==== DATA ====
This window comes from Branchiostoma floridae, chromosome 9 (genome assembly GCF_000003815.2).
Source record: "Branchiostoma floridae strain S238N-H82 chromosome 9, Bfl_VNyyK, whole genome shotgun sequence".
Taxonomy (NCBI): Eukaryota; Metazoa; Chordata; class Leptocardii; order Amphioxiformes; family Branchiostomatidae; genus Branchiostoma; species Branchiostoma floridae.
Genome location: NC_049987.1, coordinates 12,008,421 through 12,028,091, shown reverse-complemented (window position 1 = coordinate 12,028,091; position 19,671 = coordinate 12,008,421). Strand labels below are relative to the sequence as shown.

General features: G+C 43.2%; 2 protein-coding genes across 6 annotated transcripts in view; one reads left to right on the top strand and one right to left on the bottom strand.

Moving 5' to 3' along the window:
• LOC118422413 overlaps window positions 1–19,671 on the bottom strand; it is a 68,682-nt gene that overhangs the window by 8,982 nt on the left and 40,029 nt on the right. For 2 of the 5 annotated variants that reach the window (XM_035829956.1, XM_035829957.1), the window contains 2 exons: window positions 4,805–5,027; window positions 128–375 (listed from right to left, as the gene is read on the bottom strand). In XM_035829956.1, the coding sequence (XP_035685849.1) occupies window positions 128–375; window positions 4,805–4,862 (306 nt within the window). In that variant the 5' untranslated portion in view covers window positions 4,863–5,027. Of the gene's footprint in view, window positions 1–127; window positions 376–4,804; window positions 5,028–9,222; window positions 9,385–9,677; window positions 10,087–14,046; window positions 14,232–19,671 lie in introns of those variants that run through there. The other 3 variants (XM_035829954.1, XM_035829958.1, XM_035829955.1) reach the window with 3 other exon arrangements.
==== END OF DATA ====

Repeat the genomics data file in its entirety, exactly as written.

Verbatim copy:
This window comes from Branchiostoma floridae, chromosome 9 (genome assembly GCF_000003815.2).
Source record: "Branchiostoma floridae strain S238N-H82 chromosome 9, Bfl_VNyyK, whole genome shotgun sequence".
Taxonomy (NCBI): Eukaryota; Metazoa; Chordata; class Leptocardii; order Amphioxiformes; family Branchiostomatidae; genus Branchiostoma; species Branchiostoma floridae.
Genome location: NC_049987.1, coordinates 12,008,421 through 12,028,091, shown reverse-complemented (window position 1 = coordinate 12,028,091; position 19,671 = coordinate 12,008,421). Strand labels below are relative to the sequence as shown.

General features: G+C 43.2%; 2 protein-coding genes across 6 annotated transcripts in view; one reads left to right on the top strand and one right to left on the bottom strand.

Moving 5' to 3' along the window:
• LOC118422413 overlaps window positions 1–19,671 on the bottom strand; it is a 68,682-nt gene that overhangs the window by 8,982 nt on the left and 40,029 nt on the right. For 2 of the 5 annotated variants that reach the window (XM_035829956.1, XM_035829957.1), the window contains 2 exons: window positions 4,805–5,027; window positions 128–375 (listed from right to left, as the gene is read on the bottom strand). In XM_035829956.1, the coding sequence (XP_035685849.1) occupies window positions 128–375; window positions 4,805–4,862 (306 nt within the window). In that variant the 5' untranslated portion in view covers window positions 4,863–5,027. Of the gene's footprint in view, window positions 1–127; window positions 376–4,804; window positions 5,028–9,222; window positions 9,385–9,677; window positions 10,087–14,046; window positions 14,232–19,671 lie in introns of those variants that run through there. The other 3 variants (XM_035829954.1, XM_035829958.1, XM_035829955.1) reach the window with 3 other exon arrangements.